The markets are shifting back and forth so fast that day traders are foaming at the mouth, and the average person is getting whipsawed like a kid’s head on one of those old, rickety wooden roller coasters. But if you step back and look at the big picture, it’s a scary sight – especially for Europe.
What am I talking about? Anyone that follows the news has heard of the countries on the euro that haven’t been playing nice. Here’s a list of the 23 countries that use the euro as currency, and the ones on the verge of default are designated in red.
8 ) Germany
19) San Marino
23) Vatican City
Interestingly, when the euro was introduced in 1999, the economists that put this idea into action had the sense to require a few stipulations for the countries that wanted to join:
- A budget deficit of less than three per cent of their GDP
- A debt ratio of less than sixty per cent of GDP
- Low inflation
- Interest rates close to the EU average.
But (not-so-wisely), the economists never wrote into the agreement what would happen if countries moved away from the euro. Now, with countries as big as Spain and Italy having trouble staying solvent, it’s not unlikely that countries with strong economies (i.e., Germany and France) would have voters that want to avoid getting dragged down with the whole ship. To read more about the sovereign debt crisis, click here.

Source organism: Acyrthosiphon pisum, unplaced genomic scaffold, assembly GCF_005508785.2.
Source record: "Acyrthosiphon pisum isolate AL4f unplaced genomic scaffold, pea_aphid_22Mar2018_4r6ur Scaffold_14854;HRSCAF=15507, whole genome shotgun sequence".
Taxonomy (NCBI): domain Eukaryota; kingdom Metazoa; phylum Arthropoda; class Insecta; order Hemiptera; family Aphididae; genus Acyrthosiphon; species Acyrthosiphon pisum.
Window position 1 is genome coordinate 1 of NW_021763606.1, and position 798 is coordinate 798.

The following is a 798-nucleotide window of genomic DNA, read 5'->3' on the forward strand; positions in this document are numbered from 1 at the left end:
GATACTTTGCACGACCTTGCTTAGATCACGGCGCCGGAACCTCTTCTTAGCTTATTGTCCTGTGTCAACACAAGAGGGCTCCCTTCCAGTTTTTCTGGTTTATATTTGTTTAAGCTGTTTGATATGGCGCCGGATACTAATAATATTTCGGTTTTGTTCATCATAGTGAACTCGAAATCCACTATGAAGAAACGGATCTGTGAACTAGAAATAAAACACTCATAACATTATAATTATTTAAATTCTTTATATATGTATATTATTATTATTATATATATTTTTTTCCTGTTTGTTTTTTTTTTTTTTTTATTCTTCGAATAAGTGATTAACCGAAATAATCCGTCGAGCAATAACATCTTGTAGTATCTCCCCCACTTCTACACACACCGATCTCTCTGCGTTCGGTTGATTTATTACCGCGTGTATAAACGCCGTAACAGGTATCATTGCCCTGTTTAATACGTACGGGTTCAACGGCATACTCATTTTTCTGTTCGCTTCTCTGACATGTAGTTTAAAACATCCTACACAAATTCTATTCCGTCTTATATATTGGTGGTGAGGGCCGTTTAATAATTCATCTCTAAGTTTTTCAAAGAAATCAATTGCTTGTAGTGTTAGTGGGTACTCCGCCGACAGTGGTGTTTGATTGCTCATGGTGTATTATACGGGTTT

The other whacky thing that’s happening in Europe is little Switzerland. The little Swiss franc has become the strongest currency in the world because investors are scrambling to find a safe place for their money. Besides gold, the Swiss franc is one of the best options.
Normally, a strong currency is good. But Switzerland is too small a country to have the world’s investment dollars poured in. As the value of the franc goes up (because increased demand = increased price), it is impossible to export anything out of the country. Here’s the 18-minute radio story if you want to hear more about this.
So the funny thing is, the Swiss government is considering tying the Swiss franc to the euro to bring it’s value back into check. What a huge friggidy-freakin’ mess!
So what does this all mean for the U.S.? It means that the road to recovery is not likely coming in the next five years. I can’t wait to listen to the President’s speech tonight to see what he has to say about the forecast. Watch it tonight, Sept. 8, 2011 at 7pm Eastern.
Okay wise reader, how do you think the Eurozone crisis will affect the U.S.?
~Nick, the Self-Taught Economist